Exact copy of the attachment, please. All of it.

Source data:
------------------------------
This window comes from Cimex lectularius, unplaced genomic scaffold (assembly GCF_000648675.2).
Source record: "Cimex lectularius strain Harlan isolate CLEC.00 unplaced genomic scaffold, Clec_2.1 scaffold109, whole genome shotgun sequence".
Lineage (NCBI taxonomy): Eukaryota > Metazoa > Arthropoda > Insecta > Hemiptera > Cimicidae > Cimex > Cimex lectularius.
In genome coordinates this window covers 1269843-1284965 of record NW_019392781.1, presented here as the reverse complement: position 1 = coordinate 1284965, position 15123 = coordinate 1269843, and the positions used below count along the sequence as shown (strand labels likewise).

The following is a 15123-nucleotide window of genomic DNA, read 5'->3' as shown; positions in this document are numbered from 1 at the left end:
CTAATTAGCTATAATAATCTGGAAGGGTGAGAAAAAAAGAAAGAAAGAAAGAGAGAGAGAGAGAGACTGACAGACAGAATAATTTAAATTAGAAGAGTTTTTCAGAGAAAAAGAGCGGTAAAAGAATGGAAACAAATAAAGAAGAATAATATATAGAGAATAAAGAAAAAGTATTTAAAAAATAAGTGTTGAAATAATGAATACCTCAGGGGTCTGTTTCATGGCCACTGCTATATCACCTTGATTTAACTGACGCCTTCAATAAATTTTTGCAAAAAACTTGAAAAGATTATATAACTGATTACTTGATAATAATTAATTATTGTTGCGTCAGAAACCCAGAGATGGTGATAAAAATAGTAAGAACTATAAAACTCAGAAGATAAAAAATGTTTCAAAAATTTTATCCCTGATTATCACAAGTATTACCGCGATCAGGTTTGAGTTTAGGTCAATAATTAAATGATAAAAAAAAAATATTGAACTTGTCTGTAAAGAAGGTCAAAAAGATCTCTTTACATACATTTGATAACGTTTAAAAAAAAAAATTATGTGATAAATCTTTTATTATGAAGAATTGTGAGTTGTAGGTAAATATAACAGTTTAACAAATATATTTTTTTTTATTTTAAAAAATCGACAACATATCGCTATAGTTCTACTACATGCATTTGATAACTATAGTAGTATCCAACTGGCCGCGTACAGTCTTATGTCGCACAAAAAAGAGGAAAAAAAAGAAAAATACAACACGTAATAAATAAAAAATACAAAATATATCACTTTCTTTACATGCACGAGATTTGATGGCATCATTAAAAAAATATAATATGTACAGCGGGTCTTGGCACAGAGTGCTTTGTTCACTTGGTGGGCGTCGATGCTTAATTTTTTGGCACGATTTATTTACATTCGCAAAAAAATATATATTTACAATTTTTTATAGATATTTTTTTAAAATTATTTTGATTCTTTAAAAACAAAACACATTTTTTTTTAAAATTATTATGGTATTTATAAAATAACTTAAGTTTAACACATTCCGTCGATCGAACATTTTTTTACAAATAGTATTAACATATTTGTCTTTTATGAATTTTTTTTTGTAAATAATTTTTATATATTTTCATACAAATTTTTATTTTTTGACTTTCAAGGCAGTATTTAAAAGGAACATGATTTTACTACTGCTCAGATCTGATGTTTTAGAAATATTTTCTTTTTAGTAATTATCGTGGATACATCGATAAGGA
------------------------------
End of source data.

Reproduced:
This window comes from Cimex lectularius, unplaced genomic scaffold (assembly GCF_000648675.2).
Source record: "Cimex lectularius strain Harlan isolate CLEC.00 unplaced genomic scaffold, Clec_2.1 scaffold109, whole genome shotgun sequence".
Lineage (NCBI taxonomy): Eukaryota > Metazoa > Arthropoda > Insecta > Hemiptera > Cimicidae > Cimex > Cimex lectularius.
In genome coordinates this window covers 1269843-1284965 of record NW_019392781.1, presented here as the reverse complement: position 1 = coordinate 1284965, position 15123 = coordinate 1269843, and the positions used below count along the sequence as shown (strand labels likewise).

The following is a 15123-nucleotide window of genomic DNA, read 5'->3' as shown; positions in this document are numbered from 1 at the left end:
CTAATTAGCTATAATAATCTGGAAGGGTGAGAAAAAAAGAAAGAAAGAAAGAGAGAGAGAGAGAGACTGACAGACAGAATAATTTAAATTAGAAGAGTTTTTCAGAGAAAAAGAGCGGTAAAAGAATGGAAACAAATAAAGAAGAATAATATATAGAGAATAAAGAAAAAGTATTTAAAAAATAAGTGTTGAAATAATGAATACCTCAGGGGTCTGTTTCATGGCCACTGCTATATCACCTTGATTTAACTGACGCCTTCAATAAATTTTTGCAAAAAACTTGAAAAGATTATATAACTGATTACTTGATAATAATTAATTATTGTTGCGTCAGAAACCCAGAGATGGTGATAAAAATAGTAAGAACTATAAAACTCAGAAGATAAAAAATGTTTCAAAAATTTTATCCCTGATTATCACAAGTATTACCGCGATCAGGTTTGAGTTTAGGTCAATAATTAAATGATAAAAAAAAAATATTGAACTTGTCTGTAAAGAAGGTCAAAAAGATCTCTTTACATACATTTGATAACGTTTAAAAAAAAAAATTATGTGATAAATCTTTTATTATGAAGAATTGTGAGTTGTAGGTAAATATAACAGTTTAACAAATATATTTTTTTTTATTTTAAAAAATCGACAACATATCGCTATAGTTCTACTACATGCATTTGATAACTATAGTAGTATCCAACTGGCCGCGTACAGTCTTATGTCGCACAAAAAAGAGGAAAAAAAAGAAAAATACAACACGTAATAAATAAAAAATACAAAATATATCACTTTCTTTACATGCACGAGATTTGATGGCATCATTAAAAAAATATAATATGTACAGCGGGTCTTGGCACAGAGTGCTTTGTTCACTTGGTGGGCGTCGATGCTTAATTTTTTGGCACGATTTATTTACATTCGCAAAAAAATATATATTTACAATTTTTTATAGATATTTTTTTAAAATTATTTTGATTCTTTAAAAACAAAACACATTTTTTTTTAAAATTATTATGGTATTTATAAAATAACTTAAGTTTAACACATTCCGTCGATCGAACATTTTTTTACAAATAGTATTAACATATTTGTCTTTTATGAATTTTTTTTTGTAAATAATTTTTATATATTTTCATACAAATTTTTATTTTTTGACTTTCAAGGCAGTATTTAAAAGGAACATGATTTTACTACTGCTCAGATCTGATGTTTTAGAAATATTTTCTTTTTAGTAATTATCGTGGATACATCGATAAGGA